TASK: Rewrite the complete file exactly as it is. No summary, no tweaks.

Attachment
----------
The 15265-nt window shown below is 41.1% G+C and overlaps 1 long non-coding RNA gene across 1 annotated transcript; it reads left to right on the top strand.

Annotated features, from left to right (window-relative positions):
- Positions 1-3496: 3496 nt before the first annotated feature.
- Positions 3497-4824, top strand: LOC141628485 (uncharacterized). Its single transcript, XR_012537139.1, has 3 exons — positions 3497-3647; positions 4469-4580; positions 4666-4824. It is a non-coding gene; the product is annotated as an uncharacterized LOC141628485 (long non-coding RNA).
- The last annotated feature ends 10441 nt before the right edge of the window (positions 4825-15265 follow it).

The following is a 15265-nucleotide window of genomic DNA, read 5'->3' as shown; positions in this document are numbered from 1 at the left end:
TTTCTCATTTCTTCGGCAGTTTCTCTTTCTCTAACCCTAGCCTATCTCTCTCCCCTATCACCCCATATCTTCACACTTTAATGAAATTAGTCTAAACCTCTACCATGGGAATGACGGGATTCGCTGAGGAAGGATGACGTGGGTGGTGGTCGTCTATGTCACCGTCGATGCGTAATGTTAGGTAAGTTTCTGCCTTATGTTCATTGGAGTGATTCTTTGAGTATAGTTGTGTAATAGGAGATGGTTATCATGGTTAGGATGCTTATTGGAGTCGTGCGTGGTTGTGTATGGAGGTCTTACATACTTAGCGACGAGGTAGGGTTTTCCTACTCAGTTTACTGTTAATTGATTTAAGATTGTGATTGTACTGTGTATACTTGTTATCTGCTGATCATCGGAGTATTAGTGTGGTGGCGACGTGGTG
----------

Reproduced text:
The 15265-nt window shown below is 41.1% G+C and overlaps 1 long non-coding RNA gene across 1 annotated transcript; it reads left to right on the top strand.

Annotated features, from left to right (window-relative positions):
- Positions 1-3496: 3496 nt before the first annotated feature.
- Positions 3497-4824, top strand: LOC141628485 (uncharacterized). Its single transcript, XR_012537139.1, has 3 exons — positions 3497-3647; positions 4469-4580; positions 4666-4824. It is a non-coding gene; the product is annotated as an uncharacterized LOC141628485 (long non-coding RNA).
- The last annotated feature ends 10441 nt before the right edge of the window (positions 4825-15265 follow it).

The following is a 15265-nucleotide window of genomic DNA, read 5'->3' as shown; positions in this document are numbered from 1 at the left end:
TTTCTCATTTCTTCGGCAGTTTCTCTTTCTCTAACCCTAGCCTATCTCTCTCCCCTATCACCCCATATCTTCACACTTTAATGAAATTAGTCTAAACCTCTACCATGGGAATGACGGGATTCGCTGAGGAAGGATGACGTGGGTGGTGGTCGTCTATGTCACCGTCGATGCGTAATGTTAGGTAAGTTTCTGCCTTATGTTCATTGGAGTGATTCTTTGAGTATAGTTGTGTAATAGGAGATGGTTATCATGGTTAGGATGCTTATTGGAGTCGTGCGTGGTTGTGTATGGAGGTCTTACATACTTAGCGACGAGGTAGGGTTTTCCTACTCAGTTTACTGTTAATTGATTTAAGATTGTGATTGTACTGTGTATACTTGTTATCTGCTGATCATCGGAGTATTAGTGTGGTGGCGACGTGGTG